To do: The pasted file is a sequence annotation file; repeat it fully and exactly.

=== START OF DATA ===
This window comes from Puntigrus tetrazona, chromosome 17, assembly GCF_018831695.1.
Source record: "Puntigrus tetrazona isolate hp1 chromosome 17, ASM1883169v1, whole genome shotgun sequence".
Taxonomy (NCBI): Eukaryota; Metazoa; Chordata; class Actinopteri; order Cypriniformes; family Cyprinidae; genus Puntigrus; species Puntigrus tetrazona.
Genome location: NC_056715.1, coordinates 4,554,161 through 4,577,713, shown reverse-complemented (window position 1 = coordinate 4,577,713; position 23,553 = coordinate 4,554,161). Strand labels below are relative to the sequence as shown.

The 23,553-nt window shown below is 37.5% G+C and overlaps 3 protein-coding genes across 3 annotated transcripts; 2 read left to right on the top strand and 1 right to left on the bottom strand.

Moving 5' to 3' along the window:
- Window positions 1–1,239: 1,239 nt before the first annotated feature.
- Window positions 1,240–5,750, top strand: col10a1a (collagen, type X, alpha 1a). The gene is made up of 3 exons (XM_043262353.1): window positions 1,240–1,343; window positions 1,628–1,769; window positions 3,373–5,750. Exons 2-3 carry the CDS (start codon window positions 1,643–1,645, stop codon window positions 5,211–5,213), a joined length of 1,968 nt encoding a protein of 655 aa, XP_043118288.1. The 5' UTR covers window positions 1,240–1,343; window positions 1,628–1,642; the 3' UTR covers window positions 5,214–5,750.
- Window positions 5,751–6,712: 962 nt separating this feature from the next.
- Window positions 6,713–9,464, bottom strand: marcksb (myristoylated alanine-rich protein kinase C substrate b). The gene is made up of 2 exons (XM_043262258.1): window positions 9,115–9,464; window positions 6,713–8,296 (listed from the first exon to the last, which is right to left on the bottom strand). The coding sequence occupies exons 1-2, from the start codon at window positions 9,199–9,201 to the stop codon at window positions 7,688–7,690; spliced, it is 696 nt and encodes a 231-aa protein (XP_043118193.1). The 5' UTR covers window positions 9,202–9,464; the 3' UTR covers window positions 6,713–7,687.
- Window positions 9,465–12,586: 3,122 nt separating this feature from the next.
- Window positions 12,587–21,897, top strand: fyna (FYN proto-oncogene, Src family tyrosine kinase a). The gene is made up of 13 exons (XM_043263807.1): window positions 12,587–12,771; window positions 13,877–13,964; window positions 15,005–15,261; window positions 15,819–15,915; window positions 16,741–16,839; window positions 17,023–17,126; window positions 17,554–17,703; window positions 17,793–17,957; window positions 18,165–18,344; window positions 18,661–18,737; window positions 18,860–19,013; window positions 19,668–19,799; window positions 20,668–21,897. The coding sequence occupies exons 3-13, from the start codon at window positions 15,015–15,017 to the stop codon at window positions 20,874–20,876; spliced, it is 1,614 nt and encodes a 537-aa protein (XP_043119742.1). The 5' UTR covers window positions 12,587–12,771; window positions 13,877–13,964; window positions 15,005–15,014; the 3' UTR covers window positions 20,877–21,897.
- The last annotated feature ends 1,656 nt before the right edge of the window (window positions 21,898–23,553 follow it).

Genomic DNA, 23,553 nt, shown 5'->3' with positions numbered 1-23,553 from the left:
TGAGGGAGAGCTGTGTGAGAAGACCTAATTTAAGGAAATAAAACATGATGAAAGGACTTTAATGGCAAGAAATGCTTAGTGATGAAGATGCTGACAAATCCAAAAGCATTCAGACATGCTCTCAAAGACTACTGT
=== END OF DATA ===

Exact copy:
This window comes from Puntigrus tetrazona, chromosome 17, assembly GCF_018831695.1.
Source record: "Puntigrus tetrazona isolate hp1 chromosome 17, ASM1883169v1, whole genome shotgun sequence".
Taxonomy (NCBI): Eukaryota; Metazoa; Chordata; class Actinopteri; order Cypriniformes; family Cyprinidae; genus Puntigrus; species Puntigrus tetrazona.
Genome location: NC_056715.1, coordinates 4,554,161 through 4,577,713, shown reverse-complemented (window position 1 = coordinate 4,577,713; position 23,553 = coordinate 4,554,161). Strand labels below are relative to the sequence as shown.

The 23,553-nt window shown below is 37.5% G+C and overlaps 3 protein-coding genes across 3 annotated transcripts; 2 read left to right on the top strand and 1 right to left on the bottom strand.

Moving 5' to 3' along the window:
- Window positions 1–1,239: 1,239 nt before the first annotated feature.
- Window positions 1,240–5,750, top strand: col10a1a (collagen, type X, alpha 1a). The gene is made up of 3 exons (XM_043262353.1): window positions 1,240–1,343; window positions 1,628–1,769; window positions 3,373–5,750. Exons 2-3 carry the CDS (start codon window positions 1,643–1,645, stop codon window positions 5,211–5,213), a joined length of 1,968 nt encoding a protein of 655 aa, XP_043118288.1. The 5' UTR covers window positions 1,240–1,343; window positions 1,628–1,642; the 3' UTR covers window positions 5,214–5,750.
- Window positions 5,751–6,712: 962 nt separating this feature from the next.
- Window positions 6,713–9,464, bottom strand: marcksb (myristoylated alanine-rich protein kinase C substrate b). The gene is made up of 2 exons (XM_043262258.1): window positions 9,115–9,464; window positions 6,713–8,296 (listed from the first exon to the last, which is right to left on the bottom strand). The coding sequence occupies exons 1-2, from the start codon at window positions 9,199–9,201 to the stop codon at window positions 7,688–7,690; spliced, it is 696 nt and encodes a 231-aa protein (XP_043118193.1). The 5' UTR covers window positions 9,202–9,464; the 3' UTR covers window positions 6,713–7,687.
- Window positions 9,465–12,586: 3,122 nt separating this feature from the next.
- Window positions 12,587–21,897, top strand: fyna (FYN proto-oncogene, Src family tyrosine kinase a). The gene is made up of 13 exons (XM_043263807.1): window positions 12,587–12,771; window positions 13,877–13,964; window positions 15,005–15,261; window positions 15,819–15,915; window positions 16,741–16,839; window positions 17,023–17,126; window positions 17,554–17,703; window positions 17,793–17,957; window positions 18,165–18,344; window positions 18,661–18,737; window positions 18,860–19,013; window positions 19,668–19,799; window positions 20,668–21,897. The coding sequence occupies exons 3-13, from the start codon at window positions 15,015–15,017 to the stop codon at window positions 20,874–20,876; spliced, it is 1,614 nt and encodes a 537-aa protein (XP_043119742.1). The 5' UTR covers window positions 12,587–12,771; window positions 13,877–13,964; window positions 15,005–15,014; the 3' UTR covers window positions 20,877–21,897.
- The last annotated feature ends 1,656 nt before the right edge of the window (window positions 21,898–23,553 follow it).

Genomic DNA, 23,553 nt, shown 5'->3' with positions numbered 1-23,553 from the left:
TGAGGGAGAGCTGTGTGAGAAGACCTAATTTAAGGAAATAAAACATGATGAAAGGACTTTAATGGCAAGAAATGCTTAGTGATGAAGATGCTGACAAATCCAAAAGCATTCAGACATGCTCTCAAAGACTACTGT